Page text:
UW Medical Center patient Eric Burke probably realizes people stare at him when hes out on the street or in the halls of the medical center. Its because of the wheelchair, and how he looks a bit different from the average person. People look at him in the same way they do when they see Stephen Hawking, the famous physicist, who suffers from neuro-muscular dystrophy.
Burke, 36, was born with cerebral palsy. He has almost complete tetraplegia, also known as quadriplegia, a paralysis that results in the partial or total loss of use of the limbs and torso, and severe speech and swallowing impairments.
Plagued by bouts of recurring pneumonia and illness in recent years that sometimes required hospitalization, he decided after consulting with a team of UW Medicine doctors to have a laryngotracheal separation. It was a big decision for him and the medical team, because the surgery meant he would have to forego the ability to use his vocal folds.
Erics speech was difficult to understand prior to surgery, but even the little bit of verbal communication he used in everyday life was sacrificed for the safety and health of his lungs and the ability to eat. The surgery was a success. Burke continues to communicate with an augmentative and alternative assistive communication device known as a Dynavox Vmax.
To help introduce readers to Burke, its important to set the scene for what hes encountered from a medical standpoint. But at the same time, he and his medical team wanted to make it clear that theres more to him than just the medical facts. “He has a lot to say,” said Deanna Britton, a speech-language pathologist in Rehabilitation Medicine.
Burke said that life is better since he had the laryngotracheal separation, even though it meant that he had to lose his voice. “If I didnt have surgery, I would have pneumonia, diarrhea, stomach aches, and I wouldnt be able to eat,” he said via e-mail. “I have not been hospitalized or sick since the surgery. I was sick all of the time before. I can eat normally now. Before the surgery, I had to eat through a tube in my stomach. Also, I can go back to college because I do not choke and cough in class anymore.”
What foods does he now enjoy eating? “Ice cream, potatoes, grilled cheese sandwiches, my moms fried chicken and candy,” he said.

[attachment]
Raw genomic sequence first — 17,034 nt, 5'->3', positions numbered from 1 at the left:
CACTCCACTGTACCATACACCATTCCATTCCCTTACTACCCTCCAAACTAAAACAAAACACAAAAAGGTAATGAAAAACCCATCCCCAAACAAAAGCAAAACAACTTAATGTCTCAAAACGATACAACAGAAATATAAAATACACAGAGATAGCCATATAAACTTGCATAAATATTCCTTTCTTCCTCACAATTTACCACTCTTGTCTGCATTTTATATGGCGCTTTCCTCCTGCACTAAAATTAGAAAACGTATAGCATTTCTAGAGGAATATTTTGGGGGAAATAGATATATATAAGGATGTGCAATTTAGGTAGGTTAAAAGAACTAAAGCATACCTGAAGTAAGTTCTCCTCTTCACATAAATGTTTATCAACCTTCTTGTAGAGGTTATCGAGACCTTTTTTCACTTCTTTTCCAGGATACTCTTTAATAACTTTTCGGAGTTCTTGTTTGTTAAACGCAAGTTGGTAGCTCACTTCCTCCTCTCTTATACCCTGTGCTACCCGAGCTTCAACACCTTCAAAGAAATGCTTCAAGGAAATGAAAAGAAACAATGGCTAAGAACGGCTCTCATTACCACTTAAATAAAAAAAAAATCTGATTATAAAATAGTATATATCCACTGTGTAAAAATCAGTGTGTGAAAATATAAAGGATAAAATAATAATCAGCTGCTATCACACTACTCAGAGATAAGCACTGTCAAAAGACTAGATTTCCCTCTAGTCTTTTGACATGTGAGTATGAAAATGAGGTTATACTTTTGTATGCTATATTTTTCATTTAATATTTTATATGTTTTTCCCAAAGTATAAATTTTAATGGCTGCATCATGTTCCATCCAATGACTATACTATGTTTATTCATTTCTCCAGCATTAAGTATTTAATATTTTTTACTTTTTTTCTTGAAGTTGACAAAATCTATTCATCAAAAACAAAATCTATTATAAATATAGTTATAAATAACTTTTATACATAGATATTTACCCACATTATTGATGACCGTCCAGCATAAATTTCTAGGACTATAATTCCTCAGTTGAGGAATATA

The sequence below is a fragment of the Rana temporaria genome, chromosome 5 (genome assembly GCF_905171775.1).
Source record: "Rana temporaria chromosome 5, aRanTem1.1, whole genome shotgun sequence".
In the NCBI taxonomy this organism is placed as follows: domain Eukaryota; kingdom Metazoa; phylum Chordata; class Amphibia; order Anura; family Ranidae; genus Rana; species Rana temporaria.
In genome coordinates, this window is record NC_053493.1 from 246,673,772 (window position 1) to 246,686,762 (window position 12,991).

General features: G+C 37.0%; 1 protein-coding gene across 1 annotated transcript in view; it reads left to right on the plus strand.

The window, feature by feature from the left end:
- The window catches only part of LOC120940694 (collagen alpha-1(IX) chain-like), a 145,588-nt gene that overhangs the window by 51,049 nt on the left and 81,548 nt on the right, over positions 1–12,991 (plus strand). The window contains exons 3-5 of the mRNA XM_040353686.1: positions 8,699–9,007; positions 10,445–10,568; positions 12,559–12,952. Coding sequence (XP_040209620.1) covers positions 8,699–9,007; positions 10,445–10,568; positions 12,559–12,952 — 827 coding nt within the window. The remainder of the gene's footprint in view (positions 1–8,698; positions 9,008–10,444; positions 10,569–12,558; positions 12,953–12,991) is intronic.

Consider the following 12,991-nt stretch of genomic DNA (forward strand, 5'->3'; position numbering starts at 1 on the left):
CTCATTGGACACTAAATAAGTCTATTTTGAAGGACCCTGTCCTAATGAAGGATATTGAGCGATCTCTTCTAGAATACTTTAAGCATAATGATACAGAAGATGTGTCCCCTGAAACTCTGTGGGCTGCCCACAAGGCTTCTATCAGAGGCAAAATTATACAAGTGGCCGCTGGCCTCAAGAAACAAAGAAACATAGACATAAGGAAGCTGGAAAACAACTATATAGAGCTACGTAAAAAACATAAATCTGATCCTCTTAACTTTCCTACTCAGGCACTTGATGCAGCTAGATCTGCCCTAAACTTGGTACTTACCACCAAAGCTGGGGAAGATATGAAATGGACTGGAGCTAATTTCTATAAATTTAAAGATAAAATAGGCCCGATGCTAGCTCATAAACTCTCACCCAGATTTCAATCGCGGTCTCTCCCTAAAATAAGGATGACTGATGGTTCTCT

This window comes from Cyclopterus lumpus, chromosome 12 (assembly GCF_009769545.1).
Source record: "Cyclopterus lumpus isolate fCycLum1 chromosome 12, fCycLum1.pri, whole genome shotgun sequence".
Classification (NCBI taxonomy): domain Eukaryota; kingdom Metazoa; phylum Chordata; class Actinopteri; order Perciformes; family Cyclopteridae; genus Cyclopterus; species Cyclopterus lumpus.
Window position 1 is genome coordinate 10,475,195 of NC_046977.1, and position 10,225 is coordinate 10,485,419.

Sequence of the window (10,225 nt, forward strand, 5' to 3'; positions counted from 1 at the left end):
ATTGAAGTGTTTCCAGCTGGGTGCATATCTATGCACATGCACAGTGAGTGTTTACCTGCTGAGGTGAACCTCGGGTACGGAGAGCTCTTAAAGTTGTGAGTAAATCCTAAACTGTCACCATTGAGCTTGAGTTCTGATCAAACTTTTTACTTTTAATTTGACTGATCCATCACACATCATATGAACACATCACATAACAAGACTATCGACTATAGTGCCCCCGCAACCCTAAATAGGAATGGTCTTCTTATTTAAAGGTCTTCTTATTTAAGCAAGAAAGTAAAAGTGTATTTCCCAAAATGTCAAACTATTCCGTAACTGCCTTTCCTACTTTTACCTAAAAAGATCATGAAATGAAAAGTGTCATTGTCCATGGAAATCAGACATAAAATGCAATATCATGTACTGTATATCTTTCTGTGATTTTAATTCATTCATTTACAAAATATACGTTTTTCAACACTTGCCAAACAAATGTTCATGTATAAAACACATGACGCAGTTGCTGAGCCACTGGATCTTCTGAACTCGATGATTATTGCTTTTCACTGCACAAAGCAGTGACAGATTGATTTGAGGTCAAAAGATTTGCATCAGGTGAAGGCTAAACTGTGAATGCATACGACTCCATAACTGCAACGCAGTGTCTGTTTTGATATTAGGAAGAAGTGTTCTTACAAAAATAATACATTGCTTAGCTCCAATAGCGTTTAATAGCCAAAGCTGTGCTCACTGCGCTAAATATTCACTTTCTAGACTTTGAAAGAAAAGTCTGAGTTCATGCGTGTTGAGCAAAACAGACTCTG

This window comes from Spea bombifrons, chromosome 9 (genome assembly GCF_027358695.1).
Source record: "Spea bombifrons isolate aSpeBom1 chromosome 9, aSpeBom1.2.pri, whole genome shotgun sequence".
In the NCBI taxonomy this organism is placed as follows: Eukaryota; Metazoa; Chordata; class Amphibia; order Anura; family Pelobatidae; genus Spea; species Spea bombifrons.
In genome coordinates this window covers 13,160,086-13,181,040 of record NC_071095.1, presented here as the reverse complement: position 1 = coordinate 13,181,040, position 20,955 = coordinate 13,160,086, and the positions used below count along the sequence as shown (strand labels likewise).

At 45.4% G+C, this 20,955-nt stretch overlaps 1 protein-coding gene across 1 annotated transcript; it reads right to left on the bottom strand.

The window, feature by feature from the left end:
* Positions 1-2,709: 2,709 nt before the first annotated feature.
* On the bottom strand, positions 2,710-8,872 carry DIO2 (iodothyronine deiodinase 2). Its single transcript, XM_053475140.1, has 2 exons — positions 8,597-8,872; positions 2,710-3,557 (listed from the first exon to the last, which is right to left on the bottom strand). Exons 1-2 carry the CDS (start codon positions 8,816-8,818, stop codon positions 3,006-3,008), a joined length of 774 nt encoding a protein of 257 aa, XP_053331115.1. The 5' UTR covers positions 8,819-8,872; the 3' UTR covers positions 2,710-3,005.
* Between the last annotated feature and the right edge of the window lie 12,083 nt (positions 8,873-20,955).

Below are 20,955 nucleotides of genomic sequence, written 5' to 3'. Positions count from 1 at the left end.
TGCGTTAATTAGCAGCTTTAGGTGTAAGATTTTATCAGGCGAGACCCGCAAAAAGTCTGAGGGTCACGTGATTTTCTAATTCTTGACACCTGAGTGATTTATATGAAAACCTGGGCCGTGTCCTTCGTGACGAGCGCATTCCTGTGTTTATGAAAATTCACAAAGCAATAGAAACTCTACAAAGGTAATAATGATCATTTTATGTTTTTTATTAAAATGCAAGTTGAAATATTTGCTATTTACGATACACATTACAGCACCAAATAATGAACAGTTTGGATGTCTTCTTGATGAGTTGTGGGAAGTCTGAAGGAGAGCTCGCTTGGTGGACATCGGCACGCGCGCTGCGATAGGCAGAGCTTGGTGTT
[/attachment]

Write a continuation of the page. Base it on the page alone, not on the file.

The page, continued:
Burke said hed like to study more math in school and is keeping his mind open to other topics. He currently attends classes at Shoreline Community College. Burke graduated from Seattles Nathan Hale High School in 1995.
He has used the Dynavox since high school. It was hard to get used to at first, but now he really likes using it. “I use my Dynavox with a switch by my head. I can use the mouse [like on a computer] and move it with a dot on my glasses,” he said. He has an electric wheelchair that he drives, but he needs help sometimes with the driving.
He likes to travel, and enjoys watching sports. Burke said he goes to Mariners games and to spring training. He said that he was sad when Ken Griffey Jr. retired earlier this year. “He loved playing baseball and I will miss him very much,” Burke said.
Why did Burke decide to share this very personal story? He said that he would like to help other people. “I want people to be more understanding and have knowledge about me so they dont judge and stare at me like Im a freak” he said. It doesnt seem like much to ask.
Eric Burke has a big health care team at UW Medical Center. As one doctor described it, there are almost 20 people he interacts with on a regular basis, in addition to care he receives at home.
“Everyone helps me at the U,” Burke said.
The team includes: Rehabilitation Medicine, including Speech Pathology and Rehabilitation Counseling: Deanna Britton, Curt Johnson; Occupational Therapy: Ann Buzaid, Kenneth Jelinek; Physical Therapy: Peg ORourke; Laryngology, Otolaryngology/ Head & Neck Surgery: Dr. Al Merati; Medicine/ Pulmonary & Critical Care Division: Dr. Josh Benditt, Louie Boitano.